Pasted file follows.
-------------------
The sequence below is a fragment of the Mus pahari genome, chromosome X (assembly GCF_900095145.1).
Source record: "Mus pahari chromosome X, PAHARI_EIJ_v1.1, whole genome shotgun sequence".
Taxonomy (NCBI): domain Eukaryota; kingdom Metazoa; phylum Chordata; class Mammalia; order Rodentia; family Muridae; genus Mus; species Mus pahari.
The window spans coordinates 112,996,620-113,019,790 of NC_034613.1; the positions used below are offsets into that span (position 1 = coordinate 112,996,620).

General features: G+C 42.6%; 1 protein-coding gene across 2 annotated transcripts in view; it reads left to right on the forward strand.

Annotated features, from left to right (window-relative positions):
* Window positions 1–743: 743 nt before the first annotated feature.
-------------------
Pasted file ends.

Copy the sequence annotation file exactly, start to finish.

The sequence below is a fragment of the Mus pahari genome, chromosome X (assembly GCF_900095145.1).
Source record: "Mus pahari chromosome X, PAHARI_EIJ_v1.1, whole genome shotgun sequence".
Taxonomy (NCBI): domain Eukaryota; kingdom Metazoa; phylum Chordata; class Mammalia; order Rodentia; family Muridae; genus Mus; species Mus pahari.
The window spans coordinates 112,996,620-113,019,790 of NC_034613.1; the positions used below are offsets into that span (position 1 = coordinate 112,996,620).

General features: G+C 42.6%; 1 protein-coding gene across 2 annotated transcripts in view; it reads left to right on the forward strand.

Annotated features, from left to right (window-relative positions):
* Window positions 1–743: 743 nt before the first annotated feature.